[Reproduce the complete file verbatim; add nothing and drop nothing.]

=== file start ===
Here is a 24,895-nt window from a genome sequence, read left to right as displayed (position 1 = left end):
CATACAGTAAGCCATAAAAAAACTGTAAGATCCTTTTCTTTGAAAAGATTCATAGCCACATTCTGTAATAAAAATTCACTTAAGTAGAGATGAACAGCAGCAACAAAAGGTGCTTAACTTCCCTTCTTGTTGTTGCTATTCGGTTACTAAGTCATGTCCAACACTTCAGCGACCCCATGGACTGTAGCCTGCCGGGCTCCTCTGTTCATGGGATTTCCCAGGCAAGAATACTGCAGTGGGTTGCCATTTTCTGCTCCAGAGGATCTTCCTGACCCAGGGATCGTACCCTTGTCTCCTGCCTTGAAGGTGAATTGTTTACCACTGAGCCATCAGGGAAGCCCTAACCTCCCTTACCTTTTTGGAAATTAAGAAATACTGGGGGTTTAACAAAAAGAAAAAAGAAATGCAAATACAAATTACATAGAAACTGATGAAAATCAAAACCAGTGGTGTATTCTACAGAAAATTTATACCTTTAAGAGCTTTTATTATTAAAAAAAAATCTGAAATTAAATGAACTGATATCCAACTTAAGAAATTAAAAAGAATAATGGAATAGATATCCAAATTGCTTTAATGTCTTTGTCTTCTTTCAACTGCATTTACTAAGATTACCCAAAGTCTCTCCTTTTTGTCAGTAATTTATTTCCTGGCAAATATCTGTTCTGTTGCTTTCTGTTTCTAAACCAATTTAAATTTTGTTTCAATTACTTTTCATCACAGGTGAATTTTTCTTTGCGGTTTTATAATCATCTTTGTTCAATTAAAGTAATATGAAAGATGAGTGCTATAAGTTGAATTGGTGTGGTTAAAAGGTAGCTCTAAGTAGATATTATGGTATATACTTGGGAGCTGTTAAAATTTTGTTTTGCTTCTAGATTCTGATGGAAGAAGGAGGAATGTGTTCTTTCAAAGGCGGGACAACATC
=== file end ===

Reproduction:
Here is a 24,895-nt window from a genome sequence, read left to right as displayed (position 1 = left end):
CATACAGTAAGCCATAAAAAAACTGTAAGATCCTTTTCTTTGAAAAGATTCATAGCCACATTCTGTAATAAAAATTCACTTAAGTAGAGATGAACAGCAGCAACAAAAGGTGCTTAACTTCCCTTCTTGTTGTTGCTATTCGGTTACTAAGTCATGTCCAACACTTCAGCGACCCCATGGACTGTAGCCTGCCGGGCTCCTCTGTTCATGGGATTTCCCAGGCAAGAATACTGCAGTGGGTTGCCATTTTCTGCTCCAGAGGATCTTCCTGACCCAGGGATCGTACCCTTGTCTCCTGCCTTGAAGGTGAATTGTTTACCACTGAGCCATCAGGGAAGCCCTAACCTCCCTTACCTTTTTGGAAATTAAGAAATACTGGGGGTTTAACAAAAAGAAAAAAGAAATGCAAATACAAATTACATAGAAACTGATGAAAATCAAAACCAGTGGTGTATTCTACAGAAAATTTATACCTTTAAGAGCTTTTATTATTAAAAAAAAATCTGAAATTAAATGAACTGATATCCAACTTAAGAAATTAAAAAGAATAATGGAATAGATATCCAAATTGCTTTAATGTCTTTGTCTTCTTTCAACTGCATTTACTAAGATTACCCAAAGTCTCTCCTTTTTGTCAGTAATTTATTTCCTGGCAAATATCTGTTCTGTTGCTTTCTGTTTCTAAACCAATTTAAATTTTGTTTCAATTACTTTTCATCACAGGTGAATTTTTCTTTGCGGTTTTATAATCATCTTTGTTCAATTAAAGTAATATGAAAGATGAGTGCTATAAGTTGAATTGGTGTGGTTAAAAGGTAGCTCTAAGTAGATATTATGGTATATACTTGGGAGCTGTTAAAATTTTGTTTTGCTTCTAGATTCTGATGGAAGAAGGAGGAATGTGTTCTTTCAAAGGCGGGACAACATC